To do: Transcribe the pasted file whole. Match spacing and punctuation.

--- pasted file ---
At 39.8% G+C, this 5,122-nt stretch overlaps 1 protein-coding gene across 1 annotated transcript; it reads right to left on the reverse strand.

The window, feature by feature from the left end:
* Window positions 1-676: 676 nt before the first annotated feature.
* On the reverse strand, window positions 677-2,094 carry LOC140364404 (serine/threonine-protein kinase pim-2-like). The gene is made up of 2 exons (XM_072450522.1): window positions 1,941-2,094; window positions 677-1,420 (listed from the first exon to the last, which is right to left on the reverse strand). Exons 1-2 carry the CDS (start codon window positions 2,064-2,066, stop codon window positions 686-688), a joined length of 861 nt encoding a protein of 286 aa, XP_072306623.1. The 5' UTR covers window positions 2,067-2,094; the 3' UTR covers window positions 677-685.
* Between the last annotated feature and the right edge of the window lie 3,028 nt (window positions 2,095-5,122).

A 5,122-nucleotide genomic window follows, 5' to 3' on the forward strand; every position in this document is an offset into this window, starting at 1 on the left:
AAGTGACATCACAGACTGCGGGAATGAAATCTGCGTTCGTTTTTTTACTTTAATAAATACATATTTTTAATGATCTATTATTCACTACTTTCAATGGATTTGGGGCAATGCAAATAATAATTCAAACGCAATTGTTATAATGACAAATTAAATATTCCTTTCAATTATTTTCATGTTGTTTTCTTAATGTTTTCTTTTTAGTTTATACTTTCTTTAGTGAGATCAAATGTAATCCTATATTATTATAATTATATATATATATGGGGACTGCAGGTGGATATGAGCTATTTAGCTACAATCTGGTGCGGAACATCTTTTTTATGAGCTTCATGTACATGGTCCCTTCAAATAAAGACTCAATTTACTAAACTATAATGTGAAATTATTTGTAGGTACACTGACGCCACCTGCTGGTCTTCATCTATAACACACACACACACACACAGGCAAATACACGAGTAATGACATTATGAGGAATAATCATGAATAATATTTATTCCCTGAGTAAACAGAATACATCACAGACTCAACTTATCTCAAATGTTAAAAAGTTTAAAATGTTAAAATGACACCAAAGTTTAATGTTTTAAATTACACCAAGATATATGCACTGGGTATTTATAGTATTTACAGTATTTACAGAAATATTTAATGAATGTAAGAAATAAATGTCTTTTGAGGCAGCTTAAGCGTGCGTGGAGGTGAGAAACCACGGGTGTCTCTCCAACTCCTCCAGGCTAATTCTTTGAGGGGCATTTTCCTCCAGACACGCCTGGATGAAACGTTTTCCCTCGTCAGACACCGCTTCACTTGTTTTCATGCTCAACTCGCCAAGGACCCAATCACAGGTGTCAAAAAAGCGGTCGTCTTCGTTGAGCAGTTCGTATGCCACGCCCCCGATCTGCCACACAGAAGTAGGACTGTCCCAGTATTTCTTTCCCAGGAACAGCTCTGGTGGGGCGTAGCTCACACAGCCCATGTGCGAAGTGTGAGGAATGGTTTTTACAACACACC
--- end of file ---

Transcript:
At 39.8% G+C, this 5,122-nt stretch overlaps 1 protein-coding gene across 1 annotated transcript; it reads right to left on the reverse strand.

The window, feature by feature from the left end:
* Window positions 1-676: 676 nt before the first annotated feature.
* On the reverse strand, window positions 677-2,094 carry LOC140364404 (serine/threonine-protein kinase pim-2-like). The gene is made up of 2 exons (XM_072450522.1): window positions 1,941-2,094; window positions 677-1,420 (listed from the first exon to the last, which is right to left on the reverse strand). Exons 1-2 carry the CDS (start codon window positions 2,064-2,066, stop codon window positions 686-688), a joined length of 861 nt encoding a protein of 286 aa, XP_072306623.1. The 5' UTR covers window positions 2,067-2,094; the 3' UTR covers window positions 677-685.
* Between the last annotated feature and the right edge of the window lie 3,028 nt (window positions 2,095-5,122).

A 5,122-nucleotide genomic window follows, 5' to 3' on the forward strand; every position in this document is an offset into this window, starting at 1 on the left:
AAGTGACATCACAGACTGCGGGAATGAAATCTGCGTTCGTTTTTTTACTTTAATAAATACATATTTTTAATGATCTATTATTCACTACTTTCAATGGATTTGGGGCAATGCAAATAATAATTCAAACGCAATTGTTATAATGACAAATTAAATATTCCTTTCAATTATTTTCATGTTGTTTTCTTAATGTTTTCTTTTTAGTTTATACTTTCTTTAGTGAGATCAAATGTAATCCTATATTATTATAATTATATATATATATGGGGACTGCAGGTGGATATGAGCTATTTAGCTACAATCTGGTGCGGAACATCTTTTTTATGAGCTTCATGTACATGGTCCCTTCAAATAAAGACTCAATTTACTAAACTATAATGTGAAATTATTTGTAGGTACACTGACGCCACCTGCTGGTCTTCATCTATAACACACACACACACACACAGGCAAATACACGAGTAATGACATTATGAGGAATAATCATGAATAATATTTATTCCCTGAGTAAACAGAATACATCACAGACTCAACTTATCTCAAATGTTAAAAAGTTTAAAATGTTAAAATGACACCAAAGTTTAATGTTTTAAATTACACCAAGATATATGCACTGGGTATTTATAGTATTTACAGTATTTACAGAAATATTTAATGAATGTAAGAAATAAATGTCTTTTGAGGCAGCTTAAGCGTGCGTGGAGGTGAGAAACCACGGGTGTCTCTCCAACTCCTCCAGGCTAATTCTTTGAGGGGCATTTTCCTCCAGACACGCCTGGATGAAACGTTTTCCCTCGTCAGACACCGCTTCACTTGTTTTCATGCTCAACTCGCCAAGGACCCAATCACAGGTGTCAAAAAAGCGGTCGTCTTCGTTGAGCAGTTCGTATGCCACGCCCCCGATCTGCCACACAGAAGTAGGACTGTCCCAGTATTTCTTTCCCAGGAACAGCTCTGGTGGGGCGTAGCTCACACAGCCCATGTGCGAAGTGTGAGGAATGGTTTTTACAACACACC